. Heated air is admitted throughthe pipe d tothe annular chamber G, and is distributed through the perforations e into the interior of the spout F. This heated air should be perfectly dry, and may be produced by a coil of pipes placed within the furnace of a steam-boiler, when the latter is at hand, ora special furnace may be'employed for heating the air.
Heated air may also be admitted to and forced through the annular space intervening between the two cylinders, or steam may be used in place of air when it cannot gain access to the inner cylinder, o r. the outer cylinder may be entirely dispensed with and a single cylinder or casing only be used, and if desired, this may be protected from loss of heat by radiation by a covering of felt or other non-conducting substance.
The white-lead or other material to be dried passes, by gravitation, through the pipe k into the uppermost compartment of the cylinder A, and falls ontothe highest partition a, over the surface of which it is so swept by the arms I as to be directed through the partition in as many small streams as there are. openings f, and these streams are met by the upward l current of hot air induced by exhausting-apparatus with which the cylinder communicates.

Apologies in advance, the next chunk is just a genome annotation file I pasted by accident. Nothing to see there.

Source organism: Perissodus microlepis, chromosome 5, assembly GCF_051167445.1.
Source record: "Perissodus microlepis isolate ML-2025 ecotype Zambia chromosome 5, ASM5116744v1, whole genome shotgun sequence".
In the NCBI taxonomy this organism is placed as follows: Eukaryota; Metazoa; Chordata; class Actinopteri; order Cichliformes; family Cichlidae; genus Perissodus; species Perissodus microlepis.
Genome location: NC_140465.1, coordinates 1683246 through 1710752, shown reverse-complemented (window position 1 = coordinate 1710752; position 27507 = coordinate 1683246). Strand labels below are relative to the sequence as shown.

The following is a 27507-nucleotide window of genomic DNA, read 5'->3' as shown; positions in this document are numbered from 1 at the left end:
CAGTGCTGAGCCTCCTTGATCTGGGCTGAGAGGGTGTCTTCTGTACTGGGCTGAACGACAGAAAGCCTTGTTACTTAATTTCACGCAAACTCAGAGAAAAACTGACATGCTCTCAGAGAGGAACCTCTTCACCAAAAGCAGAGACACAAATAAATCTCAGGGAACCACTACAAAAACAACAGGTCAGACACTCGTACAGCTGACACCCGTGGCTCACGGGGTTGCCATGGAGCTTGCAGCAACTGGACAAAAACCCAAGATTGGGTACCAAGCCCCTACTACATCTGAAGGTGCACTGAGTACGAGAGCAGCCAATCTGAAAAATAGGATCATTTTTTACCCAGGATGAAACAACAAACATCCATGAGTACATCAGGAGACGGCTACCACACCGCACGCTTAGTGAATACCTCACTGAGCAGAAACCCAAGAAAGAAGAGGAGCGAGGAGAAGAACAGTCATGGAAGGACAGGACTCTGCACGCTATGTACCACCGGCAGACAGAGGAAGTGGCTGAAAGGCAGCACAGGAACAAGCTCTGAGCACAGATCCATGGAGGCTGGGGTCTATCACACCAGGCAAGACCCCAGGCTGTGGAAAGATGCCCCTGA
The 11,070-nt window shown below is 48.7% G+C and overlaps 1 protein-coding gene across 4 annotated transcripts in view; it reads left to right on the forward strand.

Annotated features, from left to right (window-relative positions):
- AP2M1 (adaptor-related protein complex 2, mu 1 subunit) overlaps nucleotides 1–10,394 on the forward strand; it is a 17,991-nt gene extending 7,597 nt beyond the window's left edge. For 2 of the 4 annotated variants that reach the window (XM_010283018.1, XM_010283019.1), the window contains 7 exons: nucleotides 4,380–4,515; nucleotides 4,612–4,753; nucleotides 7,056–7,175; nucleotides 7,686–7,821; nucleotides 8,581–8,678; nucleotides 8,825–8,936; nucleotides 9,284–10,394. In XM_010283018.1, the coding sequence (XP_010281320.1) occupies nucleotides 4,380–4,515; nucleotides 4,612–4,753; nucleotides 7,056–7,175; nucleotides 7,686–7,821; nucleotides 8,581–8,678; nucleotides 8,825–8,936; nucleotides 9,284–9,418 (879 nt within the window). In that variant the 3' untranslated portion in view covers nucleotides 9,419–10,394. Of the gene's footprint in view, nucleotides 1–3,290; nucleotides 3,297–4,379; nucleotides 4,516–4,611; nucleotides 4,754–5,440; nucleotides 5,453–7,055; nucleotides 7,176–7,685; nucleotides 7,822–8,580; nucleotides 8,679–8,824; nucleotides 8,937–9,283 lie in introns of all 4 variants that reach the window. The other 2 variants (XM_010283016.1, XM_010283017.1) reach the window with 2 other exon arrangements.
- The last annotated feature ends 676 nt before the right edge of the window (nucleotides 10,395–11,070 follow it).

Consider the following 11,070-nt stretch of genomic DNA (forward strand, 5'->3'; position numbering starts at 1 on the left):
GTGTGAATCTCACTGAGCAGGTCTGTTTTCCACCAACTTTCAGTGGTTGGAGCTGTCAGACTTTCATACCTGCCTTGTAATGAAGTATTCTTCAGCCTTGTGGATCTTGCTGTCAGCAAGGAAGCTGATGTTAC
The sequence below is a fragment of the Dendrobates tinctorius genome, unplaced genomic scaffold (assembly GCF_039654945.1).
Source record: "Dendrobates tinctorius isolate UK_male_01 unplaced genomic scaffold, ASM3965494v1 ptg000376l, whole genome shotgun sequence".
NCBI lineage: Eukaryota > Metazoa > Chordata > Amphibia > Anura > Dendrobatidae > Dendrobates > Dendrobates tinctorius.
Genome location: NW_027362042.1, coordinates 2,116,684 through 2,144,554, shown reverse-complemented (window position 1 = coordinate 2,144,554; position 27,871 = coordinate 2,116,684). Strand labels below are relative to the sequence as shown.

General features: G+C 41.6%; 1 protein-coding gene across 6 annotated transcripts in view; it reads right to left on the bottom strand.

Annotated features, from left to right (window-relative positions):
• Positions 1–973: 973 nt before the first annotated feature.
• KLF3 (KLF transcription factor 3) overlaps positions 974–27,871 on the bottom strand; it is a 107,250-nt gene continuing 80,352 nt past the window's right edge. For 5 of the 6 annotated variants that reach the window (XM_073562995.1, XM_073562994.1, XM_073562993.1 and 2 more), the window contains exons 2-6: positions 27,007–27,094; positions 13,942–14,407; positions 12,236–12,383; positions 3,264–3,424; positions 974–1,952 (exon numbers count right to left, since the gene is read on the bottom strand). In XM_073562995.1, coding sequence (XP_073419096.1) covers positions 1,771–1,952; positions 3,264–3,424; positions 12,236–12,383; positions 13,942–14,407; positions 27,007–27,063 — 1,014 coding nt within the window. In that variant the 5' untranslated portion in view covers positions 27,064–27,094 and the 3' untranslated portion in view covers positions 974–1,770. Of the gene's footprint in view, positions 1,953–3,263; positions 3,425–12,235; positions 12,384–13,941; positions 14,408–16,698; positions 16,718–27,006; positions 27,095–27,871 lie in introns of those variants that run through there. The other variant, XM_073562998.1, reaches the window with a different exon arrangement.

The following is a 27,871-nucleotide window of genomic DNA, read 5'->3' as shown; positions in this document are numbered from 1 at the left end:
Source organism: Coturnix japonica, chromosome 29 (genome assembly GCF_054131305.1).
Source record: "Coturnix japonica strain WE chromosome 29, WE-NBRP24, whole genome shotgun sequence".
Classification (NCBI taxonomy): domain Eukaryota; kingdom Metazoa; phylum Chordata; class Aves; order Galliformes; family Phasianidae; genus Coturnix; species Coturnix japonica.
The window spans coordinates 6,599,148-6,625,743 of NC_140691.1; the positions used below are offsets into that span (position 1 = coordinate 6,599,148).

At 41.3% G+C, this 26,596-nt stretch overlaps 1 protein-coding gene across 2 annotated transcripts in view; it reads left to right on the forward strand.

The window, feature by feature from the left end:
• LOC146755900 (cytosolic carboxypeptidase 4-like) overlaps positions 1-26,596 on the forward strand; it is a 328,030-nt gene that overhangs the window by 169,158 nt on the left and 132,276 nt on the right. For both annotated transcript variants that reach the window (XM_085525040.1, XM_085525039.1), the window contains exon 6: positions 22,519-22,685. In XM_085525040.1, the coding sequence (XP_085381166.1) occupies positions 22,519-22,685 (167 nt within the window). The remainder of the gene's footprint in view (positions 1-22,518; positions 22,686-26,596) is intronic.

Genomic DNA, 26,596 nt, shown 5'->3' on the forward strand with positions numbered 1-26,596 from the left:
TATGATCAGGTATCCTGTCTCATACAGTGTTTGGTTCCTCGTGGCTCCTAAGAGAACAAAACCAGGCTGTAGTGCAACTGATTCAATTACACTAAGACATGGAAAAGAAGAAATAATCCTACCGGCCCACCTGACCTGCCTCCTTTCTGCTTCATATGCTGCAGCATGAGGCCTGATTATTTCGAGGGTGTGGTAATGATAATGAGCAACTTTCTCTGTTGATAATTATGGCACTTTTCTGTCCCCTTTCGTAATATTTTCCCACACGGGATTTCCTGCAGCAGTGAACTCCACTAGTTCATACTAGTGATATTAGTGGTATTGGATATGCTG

The material thus falls from partition to partition in small streams, is stirred by the arms as it arrives 'at each partition, andthe streams are constantly met by the upward current 0f hot air, and this continues -until the material escapes in a perfectly dry condition through the spout F into any suitable receptacle.
It will be observed that the drying process is not of that abrupt or sudden character which might injuriously affectwmany materials, as the heated air at the top of the cylinder is necessarily cooler than it is below; in other words, as the material descends it is subjected to a constantly increasing temperature.
I prefer, in all cases, to so arrange the holes of the several partitions that those of one partition shall not coincide with those of the next, otherwise the material would pass through the cylinder without receiving the full advantage of the stirring action ofthe arms and the change in the direction of the streams.
In the modifications shown in fig. 4, the partitions a c are hollow and communicate with the space intervening between the two cylinders, so that steam or hot air may circulate within the partitions and thus add to the drying properties of the apparatus.
It will be evident, without further description, that as the material descends by gravitation, and as the apparatns'is automatic, the mateiial, in its wet state, entering the drier and leaving it ina diy condition, and as the process is continuous, and a comparatively trifiing amount of power' is required to operate it and induce the upward current of hot air, the apparatus is more economical, and will dry materials more uniformly than the usual drying doors, which demand constant attendance and the tedious manipulation of the material, as well as the labor'ot` removing the dry and replacing it with the wet material at intervals.